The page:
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MSU BMB 462 - Lect+01+and+02+-+Lipid+Structure+and+Properties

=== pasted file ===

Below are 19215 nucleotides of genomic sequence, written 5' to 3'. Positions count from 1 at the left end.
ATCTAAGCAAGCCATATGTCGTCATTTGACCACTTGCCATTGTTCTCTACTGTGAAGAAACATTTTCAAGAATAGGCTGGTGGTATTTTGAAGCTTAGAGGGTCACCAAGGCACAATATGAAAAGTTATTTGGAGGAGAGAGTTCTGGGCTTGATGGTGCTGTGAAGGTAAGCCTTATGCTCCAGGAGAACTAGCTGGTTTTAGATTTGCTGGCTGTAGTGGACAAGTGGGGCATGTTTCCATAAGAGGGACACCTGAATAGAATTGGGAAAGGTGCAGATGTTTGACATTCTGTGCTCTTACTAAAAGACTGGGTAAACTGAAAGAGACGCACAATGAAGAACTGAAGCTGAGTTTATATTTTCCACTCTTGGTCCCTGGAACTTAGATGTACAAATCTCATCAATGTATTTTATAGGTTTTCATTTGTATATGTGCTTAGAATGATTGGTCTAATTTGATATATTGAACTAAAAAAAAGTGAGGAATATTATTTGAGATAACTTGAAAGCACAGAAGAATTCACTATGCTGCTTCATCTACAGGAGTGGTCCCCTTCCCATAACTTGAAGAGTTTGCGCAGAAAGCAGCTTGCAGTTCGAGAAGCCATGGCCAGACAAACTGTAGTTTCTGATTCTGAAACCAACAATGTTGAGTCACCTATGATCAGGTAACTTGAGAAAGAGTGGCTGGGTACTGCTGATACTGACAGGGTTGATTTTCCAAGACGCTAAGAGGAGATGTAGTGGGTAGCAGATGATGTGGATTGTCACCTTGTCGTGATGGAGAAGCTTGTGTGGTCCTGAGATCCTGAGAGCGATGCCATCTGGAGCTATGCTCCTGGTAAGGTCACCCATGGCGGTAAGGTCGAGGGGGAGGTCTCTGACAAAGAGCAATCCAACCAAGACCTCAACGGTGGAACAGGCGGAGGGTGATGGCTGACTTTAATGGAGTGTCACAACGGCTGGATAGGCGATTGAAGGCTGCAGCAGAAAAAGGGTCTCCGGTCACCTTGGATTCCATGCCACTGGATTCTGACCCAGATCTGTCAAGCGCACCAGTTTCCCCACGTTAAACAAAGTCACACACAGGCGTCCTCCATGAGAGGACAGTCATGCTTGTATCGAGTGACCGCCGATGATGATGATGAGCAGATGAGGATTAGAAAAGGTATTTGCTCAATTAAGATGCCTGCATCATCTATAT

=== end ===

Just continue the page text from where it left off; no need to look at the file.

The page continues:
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Slide 1Lipid Structures, Properties, and FunctionsLipid Structures, Properties, and FunctionsLipid Structures, Properties, and FunctionsLipid Structures, Properties, and FunctionsLipid Structures, Properties, and FunctionsLipid Structures, Properties, and FunctionsLipid Structures, Properties, and FunctionsLipid Structures, Properties, and FunctionsLipid Structures, Properties, and FunctionsLipid Structures, Properties, and FunctionsLipid Structures, Properties, and FunctionsLipid Structures, Properties, and FunctionsPage 1LIPID STRUCTURES, PROPERTIES, and FUNCTIONSLehninger Readings Chapter 10 pages 357-370 and Chapter 21 pages 845-847, 874At the end of this section you should be able to use lipid nomenclature to discuss lipid structure and function, identify the function of a lipid based on its structure, predict how changes in lipid structure will alter its function in biological systems, and design an experiment to analyze a mixture of lipids.You should be able to: 1) Define lipids and compare lipids to other types of biomolecules.2) Describe the structural features found in common biological fatty acids and relate these to the properties and general functions of fatty acids. 3) Correctly use fatty acid nomenclature, draw the structures of palmitate, stearate, oleate, linoleate, ALA, arachidonate, EPA, and DHA and interconvert between the structure, the carbon skeleton shorthand, and the systematic name for common fatty acids. 4) Predict the physical and chemical properties of a fatty acid when given its structure. 5) Identify the components found in lipids and classify lipids according to their basic structures and functions.6) Compare and contrast the structural, physical, and chemical properties of the various lipids and relate these to their biological functions.7) Predict the functions of lipids based on their physical and chemical properties. 8) Recognize the structures of common membrane lipid head groups and relate these structures to the properties and functions of the head groups.9) Recognize examples of lipids produced from isoprene and describe some important cellular functions of these lipids. 10) Identify the bonds in lipids that are cleaved by various lipases and describe the biological importance of lipases. 11) Discuss examples of signaling carried out by lipids, the sources of these signal molecules, and the role of NSAIDs in disrupting signaling.12) Design an experiment to separate a mixture of lipids and identify the components of the lipids.Page 2Lipid Structures, Properties, and FunctionsFigure 1-7•Lipids–Definition•The cellular components that are soluble in organic solvents (chloroform, methanol) but sparingly soluble or insoluble in water.–General Properties•Very diverse structure, chemistry, and functions.•Hydrophobic or amphipathic.•Often contain fatty acids, sterols, or isoprene.–Functions•Energy storage.•Membranes.•Cofactors.•Electron carriers.•Hormones and other signal molecules.1) Define lipids and compare lipids to other types of biomolecules.–Nomenclature•Common Names•Shorthand carbon skeletons–Chain length:# double bonds ( bond position from -COOH end)∆•Systematic names•Omega () fatty acidsPage 3Lipid Structures, Properties, and Functions•Fatty Acids–General Structure•A carboxcylic acid head with a hydrocarbon tail•Saturated contain no double bonds in the hydrocarbon tail.•Monounsaturated contain a single double bond in the hydrocarbon tail, usually at C9 – almost always cis.•Polyunsaturated have double bonds separated by a methylene group (not conjugated) - almost always cis.•# of Carbon Atoms = 4 to 36– common biological fatty acids range from 12 to 24 fatty acids with an even number of carbon atoms–Properties•Determined by length and saturation.•Poorly soluble in water.•Melting point increases with length and degree of saturation.•Double bonds cause kinks the prevent packing – lowering the melting point.•Wedge shape causes micell formation.–Functions•Usually part of larger molecules via ester or amide bond. Figure 10-2Figure 10-2Figure 11-4see also Figure 2-72) Describe the structural features found in common biological fatty acids and relate these to the properties and general functions of fatty acids. 3) Correctly use fatty acid nomenclature, draw the structures of palmitate, stearate, oleate, linoleate, ALA, arachidonate, EPA, and DHA and interconvert between the structure, the carbon skeleton shorthand, and the systematic name for common fatty acids.Page 4Lipid Structures, Properties, and Functions4) Predict the physical and chemical properties of a fatty acid when given its structure. Figure 10-75) Identify the components found in lipids and classify lipids according to their basic structures and functions.6) Compare and contrast the structural, physical, and chemical properties of the various lipids and relate these to their biological functions.7) Predict the functions of lipids based on their physical and chemical properties. SterolsPage 5Lipid Structures, Properties, and Functions•Triacylglycerols –Structure•A glycerol backbone with three fatty acids attached by ester linkages. •The fatty acids can be the same but are most often different. –Properties•Most abundant lipids in the human body but DO NOT form membranes.•Hydrophobic - stored in anhydrous form.•Lighter than water. •F.A.s attached determine properties (liquid or solid at RT)–Functions•Primarily metabolic storage molecules (fats in animals, oils in plants). –More reduced carbon provides more energy than carbohydrates.–Glycogen stores last 24 hrs -TAG stores last 2-3 months!•InsulationFigure 10-3Figure 10-7Page 6Lipid Structures, Properties, and Functions•Membrane Lipids –General Structure•Amphipathic–Polar head group»Phosphodiester»Sugar–Hydrophobic portion »Fatty acids »Isoprene derivative•Very diverse due to mixing and matching of head groups and tails•Backbones–Glycerol–Sphingosine–General Properties•Membrane lipids are amphipathic.•Due to cylindrical cross section they form bilayers and liposomes in aqueous solutions.–Polar heads exposed to aqueous solution.–Hydrophobic tails buried.Figure 10-7Figure 11-4SterolsPage 7Lipid Structures, Properties, and Functions•Membrane Lipids –Classes•Glycerophospholipids–Structure»glycerol backbone »FA’s esterified to C1 and C2 »head group attached to C3 by a phosphodiester